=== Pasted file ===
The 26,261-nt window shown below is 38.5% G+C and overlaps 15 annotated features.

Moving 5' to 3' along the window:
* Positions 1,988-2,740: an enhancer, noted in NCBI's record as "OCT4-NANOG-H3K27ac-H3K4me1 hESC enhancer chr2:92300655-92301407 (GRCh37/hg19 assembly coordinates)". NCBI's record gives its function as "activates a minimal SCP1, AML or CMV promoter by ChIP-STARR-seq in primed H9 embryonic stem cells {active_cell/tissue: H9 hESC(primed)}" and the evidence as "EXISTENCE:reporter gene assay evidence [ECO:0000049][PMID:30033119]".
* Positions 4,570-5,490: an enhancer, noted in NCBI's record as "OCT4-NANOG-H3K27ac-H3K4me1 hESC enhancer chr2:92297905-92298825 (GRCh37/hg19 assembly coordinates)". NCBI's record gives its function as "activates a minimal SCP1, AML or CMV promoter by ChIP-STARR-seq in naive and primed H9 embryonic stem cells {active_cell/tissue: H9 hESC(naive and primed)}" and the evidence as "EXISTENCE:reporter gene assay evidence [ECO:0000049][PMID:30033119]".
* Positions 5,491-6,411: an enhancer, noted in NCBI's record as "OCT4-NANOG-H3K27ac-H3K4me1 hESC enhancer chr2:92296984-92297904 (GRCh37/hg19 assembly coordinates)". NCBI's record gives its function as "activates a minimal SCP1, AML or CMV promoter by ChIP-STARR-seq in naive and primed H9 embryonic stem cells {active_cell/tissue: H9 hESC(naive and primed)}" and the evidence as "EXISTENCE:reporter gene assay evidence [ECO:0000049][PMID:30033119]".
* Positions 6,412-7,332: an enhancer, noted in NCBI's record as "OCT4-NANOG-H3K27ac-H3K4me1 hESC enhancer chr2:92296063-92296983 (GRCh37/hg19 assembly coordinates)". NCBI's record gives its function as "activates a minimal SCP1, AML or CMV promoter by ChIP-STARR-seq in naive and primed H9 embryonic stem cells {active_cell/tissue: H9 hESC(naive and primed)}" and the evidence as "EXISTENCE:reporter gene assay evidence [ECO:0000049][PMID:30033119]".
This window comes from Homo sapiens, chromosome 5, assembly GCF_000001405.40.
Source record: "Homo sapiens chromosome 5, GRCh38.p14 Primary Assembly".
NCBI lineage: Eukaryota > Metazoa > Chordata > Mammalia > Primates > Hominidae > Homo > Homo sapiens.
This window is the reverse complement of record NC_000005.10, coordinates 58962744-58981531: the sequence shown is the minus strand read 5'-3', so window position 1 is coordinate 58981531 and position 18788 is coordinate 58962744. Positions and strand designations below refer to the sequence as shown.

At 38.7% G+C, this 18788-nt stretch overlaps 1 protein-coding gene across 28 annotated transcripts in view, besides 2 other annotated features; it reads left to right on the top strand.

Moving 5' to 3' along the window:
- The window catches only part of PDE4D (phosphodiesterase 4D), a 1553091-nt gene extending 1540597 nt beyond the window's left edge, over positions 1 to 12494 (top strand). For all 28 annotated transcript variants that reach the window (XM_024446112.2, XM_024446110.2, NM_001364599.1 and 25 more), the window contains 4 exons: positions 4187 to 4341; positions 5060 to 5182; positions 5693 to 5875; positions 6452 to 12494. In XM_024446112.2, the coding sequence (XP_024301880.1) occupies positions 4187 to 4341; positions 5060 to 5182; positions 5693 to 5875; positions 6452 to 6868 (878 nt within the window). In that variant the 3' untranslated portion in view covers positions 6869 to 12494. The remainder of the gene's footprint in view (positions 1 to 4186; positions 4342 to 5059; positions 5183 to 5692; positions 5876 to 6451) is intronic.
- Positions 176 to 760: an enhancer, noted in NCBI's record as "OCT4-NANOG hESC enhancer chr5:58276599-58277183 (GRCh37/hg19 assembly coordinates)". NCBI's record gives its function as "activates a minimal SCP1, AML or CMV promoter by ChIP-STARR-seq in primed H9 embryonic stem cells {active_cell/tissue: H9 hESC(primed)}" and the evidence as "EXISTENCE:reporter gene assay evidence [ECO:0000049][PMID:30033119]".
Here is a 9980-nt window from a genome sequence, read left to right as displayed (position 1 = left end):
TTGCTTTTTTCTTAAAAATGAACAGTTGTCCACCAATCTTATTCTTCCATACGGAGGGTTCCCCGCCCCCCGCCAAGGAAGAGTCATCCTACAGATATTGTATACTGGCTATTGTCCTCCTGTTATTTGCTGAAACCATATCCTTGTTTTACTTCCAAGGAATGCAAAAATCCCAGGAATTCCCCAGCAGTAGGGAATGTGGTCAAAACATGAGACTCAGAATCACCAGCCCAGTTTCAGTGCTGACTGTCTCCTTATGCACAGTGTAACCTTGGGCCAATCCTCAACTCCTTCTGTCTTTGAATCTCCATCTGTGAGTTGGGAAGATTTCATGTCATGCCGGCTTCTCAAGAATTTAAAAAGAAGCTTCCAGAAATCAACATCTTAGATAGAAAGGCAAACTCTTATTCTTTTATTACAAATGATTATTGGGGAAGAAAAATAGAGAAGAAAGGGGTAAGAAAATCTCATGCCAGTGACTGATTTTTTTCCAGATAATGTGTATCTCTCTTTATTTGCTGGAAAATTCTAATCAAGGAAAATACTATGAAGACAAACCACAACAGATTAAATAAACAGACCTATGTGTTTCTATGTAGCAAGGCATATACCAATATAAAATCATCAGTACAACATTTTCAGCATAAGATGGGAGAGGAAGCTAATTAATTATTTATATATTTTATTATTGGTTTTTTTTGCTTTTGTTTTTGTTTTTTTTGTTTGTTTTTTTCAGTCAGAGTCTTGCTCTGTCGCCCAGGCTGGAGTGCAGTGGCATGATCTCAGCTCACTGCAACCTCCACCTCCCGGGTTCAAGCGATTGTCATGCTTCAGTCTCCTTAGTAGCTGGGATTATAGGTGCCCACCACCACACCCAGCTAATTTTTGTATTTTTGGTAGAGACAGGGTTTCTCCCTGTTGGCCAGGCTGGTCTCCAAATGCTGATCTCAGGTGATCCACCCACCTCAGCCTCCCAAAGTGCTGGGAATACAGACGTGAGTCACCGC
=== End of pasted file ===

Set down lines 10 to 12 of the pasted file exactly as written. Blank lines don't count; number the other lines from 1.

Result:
This window is the reverse complement of record NC_000005.10, coordinates 58962744-58981531: the sequence shown is the minus strand read 5'-3', so window position 1 is coordinate 58981531 and position 18788 is coordinate 58962744. Positions and strand designations below refer to the sequence as shown.

At 38.7% G+C, this 18788-nt stretch overlaps 1 protein-coding gene across 28 annotated transcripts in view, besides 2 other annotated features; it reads left to right on the top strand.

Moving 5' to 3' along the window: